Australian of the Year Professor Michelle Simmons will visit Year 2 students at St Mary of the Cross Catholic Primary School.
Mental Health Victoria will release new analysis on the state’s mental health system, which the group says shows Victoria has dropped from the nation’s best performer in the sector to “the bottom of the ladder”. Speakers will include chief executive Angus Clelland and Professor Patrick McGorry.
Victoria’s Crime Statistics Agency will release its latest three-monthly data set.
The Northern Territory’s Estimates Committee will hear from NT Treasurer, Health Minister and Leader of Government Business Natasha Fyles and Minister for Essential Services, Housing and Community Development, and Public Employment Gerald McCarthy.
The Northern Territory Not For Profit Forum will hold events for representatives from the Territory’s not-for-profit sector.
Foreign Affairs Minister Julie Bishop will address an Australian British Chamber of Commerce lunch.
The NSW Nationals will hold their annual general conference in Cowra.
HMAS Creswell will host a graduation parade for 140 new entry officer course graduates from the Royal Australian Naval College.
The Honourable Michael Kirby AC CMG will officially launch the Queensland Branch of The Asian Australian Lawyers Association (AALA) and will deliver a keynote speech on “Cultural Diversity in the Law”. Panel guests for the launch will also include barrister Laina Chan, UQ Associate Professor Ann Black and Allens partner Nicholas Ng.
The Queensland Exploration Council will hold an investment showcase.
Researchers from the Australian Catholic University will hold a public discussion on the idea of the middle school years “slump”.
Jobs and Innovation Minister Michaelia Cash and Shadow Defence Minister Richard Marles will speak at the first full day of the ASPI space industry conference.
The AIDS Action Council will hold a special movie fundraiser and screening of Ideal Home.
Adelaide Airport will announce details of a significant investment in its terminal infrastructure.
Professor Carol Kulik from UniSA Business School’s Centre for Workplace Excellence and South Australia’s Equal Opportunity Commissioner Dr Niki Vincent will hold a public discussion on the long-run effects of gender diversity and its impacts for organisations.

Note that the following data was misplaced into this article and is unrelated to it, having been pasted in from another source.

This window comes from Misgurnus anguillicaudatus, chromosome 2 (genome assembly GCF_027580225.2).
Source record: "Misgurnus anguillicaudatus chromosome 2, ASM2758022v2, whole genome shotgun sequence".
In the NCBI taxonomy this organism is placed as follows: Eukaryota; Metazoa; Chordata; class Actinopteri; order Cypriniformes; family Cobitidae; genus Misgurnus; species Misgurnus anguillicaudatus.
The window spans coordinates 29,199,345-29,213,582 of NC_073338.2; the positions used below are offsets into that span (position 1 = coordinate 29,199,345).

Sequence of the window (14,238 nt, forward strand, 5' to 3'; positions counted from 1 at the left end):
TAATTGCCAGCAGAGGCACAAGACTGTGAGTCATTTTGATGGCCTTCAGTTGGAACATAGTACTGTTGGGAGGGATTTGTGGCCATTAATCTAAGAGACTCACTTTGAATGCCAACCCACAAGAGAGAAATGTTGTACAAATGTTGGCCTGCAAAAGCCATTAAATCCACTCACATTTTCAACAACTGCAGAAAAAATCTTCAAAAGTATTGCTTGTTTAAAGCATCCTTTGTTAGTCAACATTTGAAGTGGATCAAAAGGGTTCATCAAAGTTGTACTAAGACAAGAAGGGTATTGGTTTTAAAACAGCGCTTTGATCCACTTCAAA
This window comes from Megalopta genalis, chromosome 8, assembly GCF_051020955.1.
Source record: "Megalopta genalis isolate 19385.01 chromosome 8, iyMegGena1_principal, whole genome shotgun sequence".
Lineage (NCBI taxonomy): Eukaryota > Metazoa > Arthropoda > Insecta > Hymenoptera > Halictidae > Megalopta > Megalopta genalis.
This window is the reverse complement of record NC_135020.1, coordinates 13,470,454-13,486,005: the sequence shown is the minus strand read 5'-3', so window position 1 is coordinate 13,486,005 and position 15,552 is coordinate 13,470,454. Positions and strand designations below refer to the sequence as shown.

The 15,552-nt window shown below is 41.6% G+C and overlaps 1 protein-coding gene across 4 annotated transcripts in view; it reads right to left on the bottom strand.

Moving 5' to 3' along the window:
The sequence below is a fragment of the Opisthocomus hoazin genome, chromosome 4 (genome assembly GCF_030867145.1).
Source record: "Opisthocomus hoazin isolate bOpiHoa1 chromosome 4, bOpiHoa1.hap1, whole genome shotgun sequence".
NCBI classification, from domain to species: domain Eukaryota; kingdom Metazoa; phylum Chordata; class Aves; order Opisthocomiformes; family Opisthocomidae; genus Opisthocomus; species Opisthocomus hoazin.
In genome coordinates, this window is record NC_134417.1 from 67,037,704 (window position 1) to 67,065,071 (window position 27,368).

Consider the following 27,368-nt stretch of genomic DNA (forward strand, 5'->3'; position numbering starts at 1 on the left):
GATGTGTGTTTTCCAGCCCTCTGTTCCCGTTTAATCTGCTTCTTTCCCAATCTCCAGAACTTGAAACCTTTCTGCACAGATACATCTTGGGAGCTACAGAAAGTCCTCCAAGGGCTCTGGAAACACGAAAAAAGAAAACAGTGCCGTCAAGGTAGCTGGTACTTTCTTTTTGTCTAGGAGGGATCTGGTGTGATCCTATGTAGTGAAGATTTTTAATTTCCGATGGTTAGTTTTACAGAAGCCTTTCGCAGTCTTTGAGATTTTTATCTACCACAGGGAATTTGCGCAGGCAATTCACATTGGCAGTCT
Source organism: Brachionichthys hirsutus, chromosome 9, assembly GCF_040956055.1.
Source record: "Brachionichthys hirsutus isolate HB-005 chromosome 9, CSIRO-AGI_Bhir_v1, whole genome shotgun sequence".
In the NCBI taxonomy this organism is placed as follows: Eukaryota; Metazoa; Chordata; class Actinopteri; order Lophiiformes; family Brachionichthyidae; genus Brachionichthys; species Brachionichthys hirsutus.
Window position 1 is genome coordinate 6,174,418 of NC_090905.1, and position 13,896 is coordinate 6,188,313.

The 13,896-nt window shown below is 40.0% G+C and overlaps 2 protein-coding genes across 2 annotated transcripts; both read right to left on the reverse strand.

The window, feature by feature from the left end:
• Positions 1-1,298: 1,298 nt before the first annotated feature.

Piper Alderman and the University of Adelaide will host the full-day Personal Insolvency Forum.
The Cancer Council WA will hold a Cancer Myths Roadshow.
Members of Sea Shepherd Marine Debriz Campaign will speak at a screening of Albatross, a documentary on the impacts of ocean pollution.
Logan City, Victoria
The granddaughter of Eddie Mabo, Boneta-Marie Mabo, will join Acting Mayor Cherie Dalley for a special event in recognition of National Reconciliation Week in Logan.
The Department of Defence will hold a community walk-in session to present the findings of its Detailed Site Investigation into legacy fire-fighting chemicals at RAAF Base Richmond. Assistant Secretary PFAS Investigation and Management Program, Luke McLeod, will be in attendance.
The NSW government will officially open the new Deniliquin Police Station.
Today is opening day of the FIFA World Cup 2018, to run until July 15.
It’s time to stop giving more rights to global corporations — Dr Patricia Ranald(The Age): “The UN Conference on Trade and Development (UNCTAD) has published new research that shows that increased market power of global corporations is driving global income inequality. It notes that ‘in 2009–2015, the surplus profits of the top 1 per cent of publicly listed firms in a new UNCTAD firm-level database represented 55 per cent of recorded operating profits,’ and recommends a review of existing regulation and trade agreements to develop ‘measures to curb abusive business practices.’”
If ancestors could vote — Karen Wyld(IndigenousX): “Georgina Downer, Research Fellow at the Institute of Public Affairs and long-term Victorian resident, is the Liberal candidate. Georgina Downer has spoken publicly of her desire to continue the Downer ‘dynasty’ in South Australia. Given her great grandfather’s lack of fortitude to make just decisions during the frontier wars, which saw Aboriginal people murdered or driven off their ancestral lands, perhaps some political dynasties need to come to an end — so we can all move forward.”